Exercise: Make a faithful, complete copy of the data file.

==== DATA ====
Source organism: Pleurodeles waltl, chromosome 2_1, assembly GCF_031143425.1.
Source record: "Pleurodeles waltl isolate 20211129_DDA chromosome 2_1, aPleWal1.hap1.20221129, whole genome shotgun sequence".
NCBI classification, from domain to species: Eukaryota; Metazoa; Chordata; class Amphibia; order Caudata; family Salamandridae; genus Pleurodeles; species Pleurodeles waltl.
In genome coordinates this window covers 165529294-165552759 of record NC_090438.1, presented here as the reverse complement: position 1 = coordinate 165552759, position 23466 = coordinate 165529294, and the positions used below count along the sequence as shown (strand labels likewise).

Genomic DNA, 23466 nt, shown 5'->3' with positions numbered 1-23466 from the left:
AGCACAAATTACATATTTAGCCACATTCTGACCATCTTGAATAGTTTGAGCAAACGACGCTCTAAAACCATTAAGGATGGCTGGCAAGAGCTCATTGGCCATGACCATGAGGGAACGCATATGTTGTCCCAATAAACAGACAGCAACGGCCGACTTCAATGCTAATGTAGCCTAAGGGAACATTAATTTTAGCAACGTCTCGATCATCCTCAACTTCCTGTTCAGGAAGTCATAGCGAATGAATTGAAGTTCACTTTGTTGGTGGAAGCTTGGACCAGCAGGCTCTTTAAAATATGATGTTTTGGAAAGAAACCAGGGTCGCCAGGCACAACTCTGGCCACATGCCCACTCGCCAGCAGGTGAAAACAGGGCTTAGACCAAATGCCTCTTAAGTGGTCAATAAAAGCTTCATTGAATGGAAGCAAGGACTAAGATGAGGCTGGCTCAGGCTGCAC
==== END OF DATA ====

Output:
Source organism: Pleurodeles waltl, chromosome 2_1, assembly GCF_031143425.1.
Source record: "Pleurodeles waltl isolate 20211129_DDA chromosome 2_1, aPleWal1.hap1.20221129, whole genome shotgun sequence".
NCBI classification, from domain to species: Eukaryota; Metazoa; Chordata; class Amphibia; order Caudata; family Salamandridae; genus Pleurodeles; species Pleurodeles waltl.
In genome coordinates this window covers 165529294-165552759 of record NC_090438.1, presented here as the reverse complement: position 1 = coordinate 165552759, position 23466 = coordinate 165529294, and the positions used below count along the sequence as shown (strand labels likewise).

Genomic DNA, 23466 nt, shown 5'->3' with positions numbered 1-23466 from the left:
AGCACAAATTACATATTTAGCCACATTCTGACCATCTTGAATAGTTTGAGCAAACGACGCTCTAAAACCATTAAGGATGGCTGGCAAGAGCTCATTGGCCATGACCATGAGGGAACGCATATGTTGTCCCAATAAACAGACAGCAACGGCCGACTTCAATGCTAATGTAGCCTAAGGGAACATTAATTTTAGCAACGTCTCGATCATCCTCAACTTCCTGTTCAGGAAGTCATAGCGAATGAATTGAAGTTCACTTTGTTGGTGGAAGCTTGGACCAGCAGGCTCTTTAAAATATGATGTTTTGGAAAGAAACCAGGGTCGCCAGGCACAACTCTGGCCACATGCCCACTCGCCAGCAGGTGAAAACAGGGCTTAGACCAAATGCCTCTTAAGTGGTCAATAAAAGCTTCATTGAATGGAAGCAAGGACTAAGATGAGGCTGGCTCAGGCTGCAC